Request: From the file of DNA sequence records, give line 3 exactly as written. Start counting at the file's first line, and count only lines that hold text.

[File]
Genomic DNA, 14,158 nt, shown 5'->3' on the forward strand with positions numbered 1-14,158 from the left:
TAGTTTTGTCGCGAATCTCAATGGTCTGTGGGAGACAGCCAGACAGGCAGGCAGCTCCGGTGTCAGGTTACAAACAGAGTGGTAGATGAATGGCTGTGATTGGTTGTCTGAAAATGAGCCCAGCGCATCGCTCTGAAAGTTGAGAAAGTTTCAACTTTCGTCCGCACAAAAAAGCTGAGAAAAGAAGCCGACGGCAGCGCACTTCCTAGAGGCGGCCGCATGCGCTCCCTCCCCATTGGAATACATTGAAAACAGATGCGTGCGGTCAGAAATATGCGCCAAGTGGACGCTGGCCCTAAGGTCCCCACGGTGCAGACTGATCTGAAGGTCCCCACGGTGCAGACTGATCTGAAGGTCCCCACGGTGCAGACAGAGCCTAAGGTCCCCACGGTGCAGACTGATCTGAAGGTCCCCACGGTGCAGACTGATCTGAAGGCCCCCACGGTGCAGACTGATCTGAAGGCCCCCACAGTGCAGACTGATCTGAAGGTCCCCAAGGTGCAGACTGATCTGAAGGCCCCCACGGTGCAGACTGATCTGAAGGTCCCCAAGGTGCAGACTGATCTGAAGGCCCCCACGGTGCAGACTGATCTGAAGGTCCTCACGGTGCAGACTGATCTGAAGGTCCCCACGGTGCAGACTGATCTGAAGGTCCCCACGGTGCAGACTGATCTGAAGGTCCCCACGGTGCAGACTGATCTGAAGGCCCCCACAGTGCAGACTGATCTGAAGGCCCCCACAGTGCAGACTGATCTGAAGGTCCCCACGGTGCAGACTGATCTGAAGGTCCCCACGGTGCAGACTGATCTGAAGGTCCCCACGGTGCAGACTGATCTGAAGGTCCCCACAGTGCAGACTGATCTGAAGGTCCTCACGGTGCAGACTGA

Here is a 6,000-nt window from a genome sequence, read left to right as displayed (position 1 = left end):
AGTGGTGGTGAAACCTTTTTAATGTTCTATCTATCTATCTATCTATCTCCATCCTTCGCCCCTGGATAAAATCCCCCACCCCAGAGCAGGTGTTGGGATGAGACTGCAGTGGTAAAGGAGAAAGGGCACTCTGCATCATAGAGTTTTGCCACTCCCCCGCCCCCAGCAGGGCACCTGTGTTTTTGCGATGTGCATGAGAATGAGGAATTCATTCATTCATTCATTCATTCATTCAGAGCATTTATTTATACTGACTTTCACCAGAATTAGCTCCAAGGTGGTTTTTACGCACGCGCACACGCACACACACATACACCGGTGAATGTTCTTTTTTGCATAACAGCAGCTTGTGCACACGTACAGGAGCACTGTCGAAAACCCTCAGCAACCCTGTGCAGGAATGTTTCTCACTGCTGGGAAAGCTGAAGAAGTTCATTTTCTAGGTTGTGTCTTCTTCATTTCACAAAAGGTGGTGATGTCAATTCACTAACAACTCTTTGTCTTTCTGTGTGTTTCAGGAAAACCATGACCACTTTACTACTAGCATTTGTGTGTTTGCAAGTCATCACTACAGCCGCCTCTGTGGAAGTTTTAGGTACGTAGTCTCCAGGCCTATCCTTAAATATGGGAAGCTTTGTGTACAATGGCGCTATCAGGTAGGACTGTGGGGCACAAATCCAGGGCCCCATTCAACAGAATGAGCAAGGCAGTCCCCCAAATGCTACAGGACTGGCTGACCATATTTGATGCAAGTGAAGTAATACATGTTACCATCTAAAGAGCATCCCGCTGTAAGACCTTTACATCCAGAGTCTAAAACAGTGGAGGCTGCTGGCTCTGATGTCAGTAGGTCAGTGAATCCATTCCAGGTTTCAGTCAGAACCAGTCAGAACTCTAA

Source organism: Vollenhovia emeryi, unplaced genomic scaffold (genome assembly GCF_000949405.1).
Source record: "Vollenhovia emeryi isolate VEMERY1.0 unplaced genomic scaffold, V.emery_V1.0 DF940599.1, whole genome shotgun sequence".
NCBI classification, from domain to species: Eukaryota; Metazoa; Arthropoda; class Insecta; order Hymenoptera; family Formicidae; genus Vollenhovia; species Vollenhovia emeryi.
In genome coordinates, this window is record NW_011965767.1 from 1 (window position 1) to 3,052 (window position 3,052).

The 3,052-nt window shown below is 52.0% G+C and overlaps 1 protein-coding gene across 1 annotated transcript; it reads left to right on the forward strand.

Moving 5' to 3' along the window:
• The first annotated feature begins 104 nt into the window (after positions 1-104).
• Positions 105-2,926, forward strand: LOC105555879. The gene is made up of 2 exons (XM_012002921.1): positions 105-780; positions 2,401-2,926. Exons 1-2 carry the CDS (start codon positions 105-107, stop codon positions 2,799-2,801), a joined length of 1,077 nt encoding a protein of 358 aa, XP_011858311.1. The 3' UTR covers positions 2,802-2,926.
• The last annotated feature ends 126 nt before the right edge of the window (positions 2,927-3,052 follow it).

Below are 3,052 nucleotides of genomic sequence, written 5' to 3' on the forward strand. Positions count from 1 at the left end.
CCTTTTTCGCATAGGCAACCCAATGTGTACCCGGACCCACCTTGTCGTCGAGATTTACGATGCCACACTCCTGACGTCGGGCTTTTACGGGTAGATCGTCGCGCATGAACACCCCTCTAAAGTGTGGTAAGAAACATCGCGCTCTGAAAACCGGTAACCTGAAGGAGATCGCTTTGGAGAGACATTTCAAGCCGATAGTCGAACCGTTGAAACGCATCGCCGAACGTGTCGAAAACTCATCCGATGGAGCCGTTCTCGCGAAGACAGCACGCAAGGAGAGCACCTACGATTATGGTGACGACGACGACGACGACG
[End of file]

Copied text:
Here is a 6,000-nt window from a genome sequence, read left to right as displayed (position 1 = left end):